Authors:Brigitta Zana, Gábor Kemenesi, Péter Urbán, Fanni Földes, Tamás Görföl, Péter Estók, Sándor Boldogh, Kornélia Kurucz and Ferenc Jakab
The predominance of dietary viruses in bat guano samples had been described recently, suggesting a new opportunity to survey the prevalence and to detect new viruses of arthropods or even plant-infecting viruses circulating locally in the ecosystem. Here we describe the diversity of viruses belonging to the order Picornavirales in Hungarian insectivorous bat guano samples. The metagenomic analysis conducted on our samples has revealed the significant predominance of aphid lethal paralysis virus (ALPV) and Big Sioux River virus (BSRV) in Hungary for the first time. Phylogenetic analysis was used to clarify the relationship to previously identified ALPV strains infecting honey bees, showing that our strain possesses a close genetic relationship with the strains that have already been described as pathogenic to honey bees. Furthermore, studies have previously confirmed the ability of these viruses to replicate in adult honey bees; however, no signs related to these viruses have been revealed yet. With the identification of two recently described possibly honey bee infecting viruses for the first time in Hungary, our results might have importance for the health conditions of Hungarian honey bee colonies in the future.
Authors:Krisztin Szőke, Attila D. Sándor, Sándor A. Boldogh, Tamás Görföl, Jan Votýpka, Nóra Takács, Péter Estók, Dávid Kováts, Alexandra Corduneanu, Viktor Molnár, Jenő Kontschán and Sándor Hornok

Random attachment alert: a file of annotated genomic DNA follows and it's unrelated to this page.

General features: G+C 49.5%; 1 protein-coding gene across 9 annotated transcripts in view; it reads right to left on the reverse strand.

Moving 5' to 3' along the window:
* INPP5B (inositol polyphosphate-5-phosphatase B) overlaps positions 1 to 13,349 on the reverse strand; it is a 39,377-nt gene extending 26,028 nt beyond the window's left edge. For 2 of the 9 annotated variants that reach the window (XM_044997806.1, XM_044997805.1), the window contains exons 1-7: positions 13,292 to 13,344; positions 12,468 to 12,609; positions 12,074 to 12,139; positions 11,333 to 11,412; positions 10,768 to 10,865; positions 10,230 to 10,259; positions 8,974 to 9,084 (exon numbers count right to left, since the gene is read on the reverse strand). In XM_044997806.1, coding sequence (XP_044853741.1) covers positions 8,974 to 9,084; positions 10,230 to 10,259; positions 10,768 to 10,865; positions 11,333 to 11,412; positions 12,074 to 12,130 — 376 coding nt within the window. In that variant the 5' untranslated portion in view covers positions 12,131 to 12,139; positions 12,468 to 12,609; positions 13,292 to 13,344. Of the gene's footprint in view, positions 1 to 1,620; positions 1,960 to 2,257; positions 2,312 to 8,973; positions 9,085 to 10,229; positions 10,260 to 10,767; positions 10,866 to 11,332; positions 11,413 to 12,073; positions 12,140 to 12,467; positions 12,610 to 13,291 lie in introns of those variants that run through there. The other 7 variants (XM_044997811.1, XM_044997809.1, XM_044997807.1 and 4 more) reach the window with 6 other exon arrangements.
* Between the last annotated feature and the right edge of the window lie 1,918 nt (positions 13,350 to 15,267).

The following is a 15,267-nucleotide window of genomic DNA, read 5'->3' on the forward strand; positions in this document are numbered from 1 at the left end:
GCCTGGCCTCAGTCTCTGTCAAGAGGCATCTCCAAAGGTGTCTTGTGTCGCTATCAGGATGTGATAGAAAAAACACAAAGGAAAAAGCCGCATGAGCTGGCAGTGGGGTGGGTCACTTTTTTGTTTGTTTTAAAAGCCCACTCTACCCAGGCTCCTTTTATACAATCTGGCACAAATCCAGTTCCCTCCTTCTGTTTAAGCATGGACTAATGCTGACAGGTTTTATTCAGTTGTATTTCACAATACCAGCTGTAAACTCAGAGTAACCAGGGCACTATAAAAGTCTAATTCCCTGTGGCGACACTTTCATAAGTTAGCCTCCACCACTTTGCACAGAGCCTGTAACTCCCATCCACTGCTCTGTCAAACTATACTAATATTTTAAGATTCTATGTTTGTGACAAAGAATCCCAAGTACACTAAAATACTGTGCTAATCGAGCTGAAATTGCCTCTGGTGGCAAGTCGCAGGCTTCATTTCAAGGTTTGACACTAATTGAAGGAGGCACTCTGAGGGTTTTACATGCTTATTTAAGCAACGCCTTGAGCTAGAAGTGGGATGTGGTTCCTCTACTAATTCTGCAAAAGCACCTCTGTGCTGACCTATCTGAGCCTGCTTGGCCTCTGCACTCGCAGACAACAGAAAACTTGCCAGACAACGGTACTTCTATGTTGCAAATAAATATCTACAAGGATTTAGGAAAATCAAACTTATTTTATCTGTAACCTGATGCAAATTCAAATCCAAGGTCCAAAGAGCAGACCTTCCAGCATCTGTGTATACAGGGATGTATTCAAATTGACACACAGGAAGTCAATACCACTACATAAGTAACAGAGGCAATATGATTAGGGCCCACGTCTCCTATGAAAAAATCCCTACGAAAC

Kinetoplastids are flagellated protozoa, including principally free-living bodonids and exclusively parasitic trypanosomatids. In the most species-rich genus, Trypanosoma, more than thirty species were found to infect bats worldwide. Bat trypanosomes are also known to have played a significant role in the evolution of T. cruzi, a species with high veterinary medical significance. Although preliminary data attested the occurrence of bat trypanosomes in Hungary, these were never sought for with molecular methods. Therefore, amplification of an approx. 900-bp fragment of the 18S rRNA gene of kinetoplastids was attempted from 307 ixodid and 299 argasid ticks collected from bats, and from 207 cimicid bugs collected from or near bats in Hungary and Romania. Three samples, one per each bat ectoparasite group, were PCR positive. Sequencing revealed the presence of DNA from free-living bodonids (Bodo saltans and neobodonids), but no trypanosomes were detected. The most likely source of bodonid DNA detected here in engorged bat ectoparasites is the blood of their bat hosts. However, how bodonids were acquired by bats, can only be speculated. Bats are known to drink from freshwater bodies, i.e. the natural habitats of B. saltans and related species, allowing bats to ingest bodonids. Consequently, these results suggest that at least the DNA of bodonids might pass through the alimentary mucosa of bats into their circulation. The above findings highlight the importance of studying bats and other mammals for the occurrence of bodonids in their blood and excreta, with potential relevance to the evolution of free-living kinetoplastids towards parasitism.